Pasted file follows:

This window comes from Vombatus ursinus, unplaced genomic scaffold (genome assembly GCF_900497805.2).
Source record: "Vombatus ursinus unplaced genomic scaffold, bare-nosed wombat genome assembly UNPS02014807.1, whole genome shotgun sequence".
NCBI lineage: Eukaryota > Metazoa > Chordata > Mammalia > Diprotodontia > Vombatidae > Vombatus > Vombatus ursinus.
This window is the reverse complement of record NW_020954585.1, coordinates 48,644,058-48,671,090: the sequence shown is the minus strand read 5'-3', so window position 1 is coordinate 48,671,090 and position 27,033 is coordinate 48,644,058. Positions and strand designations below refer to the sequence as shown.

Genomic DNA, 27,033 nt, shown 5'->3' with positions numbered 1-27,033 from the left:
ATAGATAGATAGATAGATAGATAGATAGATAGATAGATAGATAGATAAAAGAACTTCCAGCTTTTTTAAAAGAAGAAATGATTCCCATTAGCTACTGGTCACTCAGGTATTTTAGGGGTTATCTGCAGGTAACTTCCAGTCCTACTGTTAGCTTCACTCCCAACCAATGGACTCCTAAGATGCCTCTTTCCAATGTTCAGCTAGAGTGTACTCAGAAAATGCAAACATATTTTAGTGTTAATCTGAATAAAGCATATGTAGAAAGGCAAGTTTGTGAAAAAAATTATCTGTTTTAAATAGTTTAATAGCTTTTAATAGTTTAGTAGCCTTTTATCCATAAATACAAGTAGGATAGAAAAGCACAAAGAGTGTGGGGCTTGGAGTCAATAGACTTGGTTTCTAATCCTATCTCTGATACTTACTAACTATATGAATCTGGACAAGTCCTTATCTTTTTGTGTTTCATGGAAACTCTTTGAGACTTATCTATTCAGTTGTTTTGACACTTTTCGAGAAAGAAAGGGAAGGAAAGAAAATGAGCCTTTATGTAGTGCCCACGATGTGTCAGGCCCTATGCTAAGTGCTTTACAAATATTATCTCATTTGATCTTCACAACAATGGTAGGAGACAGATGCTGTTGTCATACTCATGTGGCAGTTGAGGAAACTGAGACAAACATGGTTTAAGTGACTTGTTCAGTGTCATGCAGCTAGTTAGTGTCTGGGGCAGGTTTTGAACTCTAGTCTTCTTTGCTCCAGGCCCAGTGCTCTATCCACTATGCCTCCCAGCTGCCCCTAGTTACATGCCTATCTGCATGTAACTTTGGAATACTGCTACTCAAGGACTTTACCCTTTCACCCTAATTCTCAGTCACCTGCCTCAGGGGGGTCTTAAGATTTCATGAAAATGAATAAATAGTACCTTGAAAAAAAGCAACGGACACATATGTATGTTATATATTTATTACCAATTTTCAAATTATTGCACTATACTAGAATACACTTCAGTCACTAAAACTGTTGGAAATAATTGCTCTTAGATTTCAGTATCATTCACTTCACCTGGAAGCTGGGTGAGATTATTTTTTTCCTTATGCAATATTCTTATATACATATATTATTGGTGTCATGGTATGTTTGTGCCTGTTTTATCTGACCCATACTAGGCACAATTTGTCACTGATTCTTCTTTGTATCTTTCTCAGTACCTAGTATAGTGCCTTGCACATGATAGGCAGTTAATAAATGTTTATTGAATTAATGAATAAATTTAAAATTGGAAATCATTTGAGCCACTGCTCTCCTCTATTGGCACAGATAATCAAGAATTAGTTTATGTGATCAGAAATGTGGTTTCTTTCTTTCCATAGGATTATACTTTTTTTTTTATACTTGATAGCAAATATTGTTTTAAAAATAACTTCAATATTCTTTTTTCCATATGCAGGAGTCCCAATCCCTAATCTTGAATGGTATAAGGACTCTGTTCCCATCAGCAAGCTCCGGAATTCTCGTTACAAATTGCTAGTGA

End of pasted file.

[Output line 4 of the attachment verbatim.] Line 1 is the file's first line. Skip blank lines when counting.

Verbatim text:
This window is the reverse complement of record NW_020954585.1, coordinates 48,644,058-48,671,090: the sequence shown is the minus strand read 5'-3', so window position 1 is coordinate 48,671,090 and position 27,033 is coordinate 48,644,058. Positions and strand designations below refer to the sequence as shown.